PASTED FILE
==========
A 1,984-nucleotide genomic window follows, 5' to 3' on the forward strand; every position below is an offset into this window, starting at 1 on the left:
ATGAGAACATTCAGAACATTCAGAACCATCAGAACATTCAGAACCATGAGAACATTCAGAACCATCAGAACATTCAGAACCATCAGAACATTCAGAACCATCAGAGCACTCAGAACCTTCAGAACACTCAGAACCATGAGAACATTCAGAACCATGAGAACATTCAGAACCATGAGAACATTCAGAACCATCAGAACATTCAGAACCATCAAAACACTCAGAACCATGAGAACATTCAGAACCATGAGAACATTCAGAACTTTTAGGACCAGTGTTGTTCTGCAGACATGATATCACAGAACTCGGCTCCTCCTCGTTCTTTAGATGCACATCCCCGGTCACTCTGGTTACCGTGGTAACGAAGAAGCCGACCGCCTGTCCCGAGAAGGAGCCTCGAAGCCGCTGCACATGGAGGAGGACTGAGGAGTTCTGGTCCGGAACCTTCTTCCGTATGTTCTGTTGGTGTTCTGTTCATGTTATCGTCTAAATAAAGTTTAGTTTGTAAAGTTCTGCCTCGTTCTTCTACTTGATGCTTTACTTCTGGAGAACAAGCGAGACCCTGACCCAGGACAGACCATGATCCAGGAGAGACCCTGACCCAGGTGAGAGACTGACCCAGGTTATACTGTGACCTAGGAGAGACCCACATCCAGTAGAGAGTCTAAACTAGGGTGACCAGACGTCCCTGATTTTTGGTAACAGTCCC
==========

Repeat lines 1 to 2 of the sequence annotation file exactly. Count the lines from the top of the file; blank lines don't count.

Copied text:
A 1,984-nucleotide genomic window follows, 5' to 3' on the forward strand; every position below is an offset into this window, starting at 1 on the left:
ATGAGAACATTCAGAACATTCAGAACCATCAGAACATTCAGAACCATGAGAACATTCAGAACCATCAGAACATTCAGAACCATCAGAACATTCAGAACCATCAGAGCACTCAGAACCTTCAGAACACTCAGAACCATGAGAACATTCAGAACCATGAGAACATTCAGAACCATGAGAACATTCAGAACCATCAGAACATTCAGAACCATCAAAACACTCAGAACCATGAGAACATTCAGAACCATGAGAACATTCAGAACTTTTAGGACCAGTGTTGTTCTGCAGACATGATATCACAGAACTCGGCTCCTCCTCGTTCTTTAGATGCACATCCCCGGTCACTCTGGTTACCGTGGTAACGAAGAAGCCGACCGCCTGTCCCGAGAAGGAGCCTCGAAGCCGCTGCACATGGAGGAGGACTGAGGAGTTCTGGTCCGGAACCTTCTTCCGTATGTTCTGTTGGTGTTCTGTTCATGTTATCGTCTAAATAAAGTTTAGTTTGTAAAGTTCTGCCTCGTTCTTCTACTTGATGCTTTACTTCTGGAGAACAAGCGAGACCCTGACCCAGGACAGACCATGATCCAGGAGAGACCCTGACCCAGGTGAGAGACTGACCCAGGTTATACTGTGACCTAGGAGAGACCCACATCCAGTAGAGAGTCTAAACTAGGGTGACCAGACGTCCCTGATTTTTGGTAACAGTCCC